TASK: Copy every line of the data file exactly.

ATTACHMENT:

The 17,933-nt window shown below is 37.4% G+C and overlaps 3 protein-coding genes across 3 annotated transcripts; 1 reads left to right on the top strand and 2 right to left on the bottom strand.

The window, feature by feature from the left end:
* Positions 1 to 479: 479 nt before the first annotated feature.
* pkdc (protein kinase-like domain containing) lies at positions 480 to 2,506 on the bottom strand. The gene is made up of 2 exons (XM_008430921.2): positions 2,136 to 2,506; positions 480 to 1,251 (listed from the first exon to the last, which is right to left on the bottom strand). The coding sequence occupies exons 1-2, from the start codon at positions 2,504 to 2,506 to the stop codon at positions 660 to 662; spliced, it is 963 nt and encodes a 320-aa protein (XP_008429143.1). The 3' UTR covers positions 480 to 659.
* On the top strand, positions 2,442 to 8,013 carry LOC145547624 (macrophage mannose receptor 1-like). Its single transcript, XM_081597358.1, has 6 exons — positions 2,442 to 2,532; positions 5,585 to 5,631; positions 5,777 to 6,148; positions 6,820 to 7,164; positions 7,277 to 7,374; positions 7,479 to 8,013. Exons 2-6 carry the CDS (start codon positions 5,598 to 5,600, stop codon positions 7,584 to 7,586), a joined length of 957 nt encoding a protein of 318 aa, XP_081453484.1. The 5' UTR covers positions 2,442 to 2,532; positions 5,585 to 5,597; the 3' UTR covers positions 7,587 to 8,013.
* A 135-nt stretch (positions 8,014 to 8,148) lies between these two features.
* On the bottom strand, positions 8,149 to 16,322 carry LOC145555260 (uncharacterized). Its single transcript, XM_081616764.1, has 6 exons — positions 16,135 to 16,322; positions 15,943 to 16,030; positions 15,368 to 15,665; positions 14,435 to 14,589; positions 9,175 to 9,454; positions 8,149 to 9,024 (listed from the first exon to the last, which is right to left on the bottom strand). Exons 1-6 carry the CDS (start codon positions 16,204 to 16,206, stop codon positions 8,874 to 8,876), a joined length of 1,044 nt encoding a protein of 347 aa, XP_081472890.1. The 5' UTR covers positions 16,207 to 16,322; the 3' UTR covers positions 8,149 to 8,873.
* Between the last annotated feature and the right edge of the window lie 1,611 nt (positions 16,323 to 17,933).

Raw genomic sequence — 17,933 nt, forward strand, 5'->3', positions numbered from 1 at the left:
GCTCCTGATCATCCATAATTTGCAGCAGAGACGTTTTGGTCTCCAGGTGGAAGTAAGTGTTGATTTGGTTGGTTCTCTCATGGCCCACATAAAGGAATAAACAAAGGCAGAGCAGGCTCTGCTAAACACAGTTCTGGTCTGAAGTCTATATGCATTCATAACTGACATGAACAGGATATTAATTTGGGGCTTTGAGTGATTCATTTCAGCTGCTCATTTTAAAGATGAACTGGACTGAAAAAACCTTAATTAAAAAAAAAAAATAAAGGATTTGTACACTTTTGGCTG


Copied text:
The 17,933-nt window shown below is 37.4% G+C and overlaps 3 protein-coding genes across 3 annotated transcripts; 1 reads left to right on the top strand and 2 right to left on the bottom strand.

The window, feature by feature from the left end:
* Positions 1 to 479: 479 nt before the first annotated feature.
* pkdc (protein kinase-like domain containing) lies at positions 480 to 2,506 on the bottom strand. The gene is made up of 2 exons (XM_008430921.2): positions 2,136 to 2,506; positions 480 to 1,251 (listed from the first exon to the last, which is right to left on the bottom strand). The coding sequence occupies exons 1-2, from the start codon at positions 2,504 to 2,506 to the stop codon at positions 660 to 662; spliced, it is 963 nt and encodes a 320-aa protein (XP_008429143.1). The 3' UTR covers positions 480 to 659.
* On the top strand, positions 2,442 to 8,013 carry LOC145547624 (macrophage mannose receptor 1-like). Its single transcript, XM_081597358.1, has 6 exons — positions 2,442 to 2,532; positions 5,585 to 5,631; positions 5,777 to 6,148; positions 6,820 to 7,164; positions 7,277 to 7,374; positions 7,479 to 8,013. Exons 2-6 carry the CDS (start codon positions 5,598 to 5,600, stop codon positions 7,584 to 7,586), a joined length of 957 nt encoding a protein of 318 aa, XP_081453484.1. The 5' UTR covers positions 2,442 to 2,532; positions 5,585 to 5,597; the 3' UTR covers positions 7,587 to 8,013.
* A 135-nt stretch (positions 8,014 to 8,148) lies between these two features.
* On the bottom strand, positions 8,149 to 16,322 carry LOC145555260 (uncharacterized). Its single transcript, XM_081616764.1, has 6 exons — positions 16,135 to 16,322; positions 15,943 to 16,030; positions 15,368 to 15,665; positions 14,435 to 14,589; positions 9,175 to 9,454; positions 8,149 to 9,024 (listed from the first exon to the last, which is right to left on the bottom strand). Exons 1-6 carry the CDS (start codon positions 16,204 to 16,206, stop codon positions 8,874 to 8,876), a joined length of 1,044 nt encoding a protein of 347 aa, XP_081472890.1. The 5' UTR covers positions 16,207 to 16,322; the 3' UTR covers positions 8,149 to 8,873.
* Between the last annotated feature and the right edge of the window lie 1,611 nt (positions 16,323 to 17,933).

Raw genomic sequence — 17,933 nt, forward strand, 5'->3', positions numbered from 1 at the left:
GCTCCTGATCATCCATAATTTGCAGCAGAGACGTTTTGGTCTCCAGGTGGAAGTAAGTGTTGATTTGGTTGGTTCTCTCATGGCCCACATAAAGGAATAAACAAAGGCAGAGCAGGCTCTGCTAAACACAGTTCTGGTCTGAAGTCTATATGCATTCATAACTGACATGAACAGGATATTAATTTGGGGCTTTGAGTGATTCATTTCAGCTGCTCATTTTAAAGATGAACTGGACTGAAAAAACCTTAATTAAAAAAAAAAAATAAAGGATTTGTACACTTTTGGCTG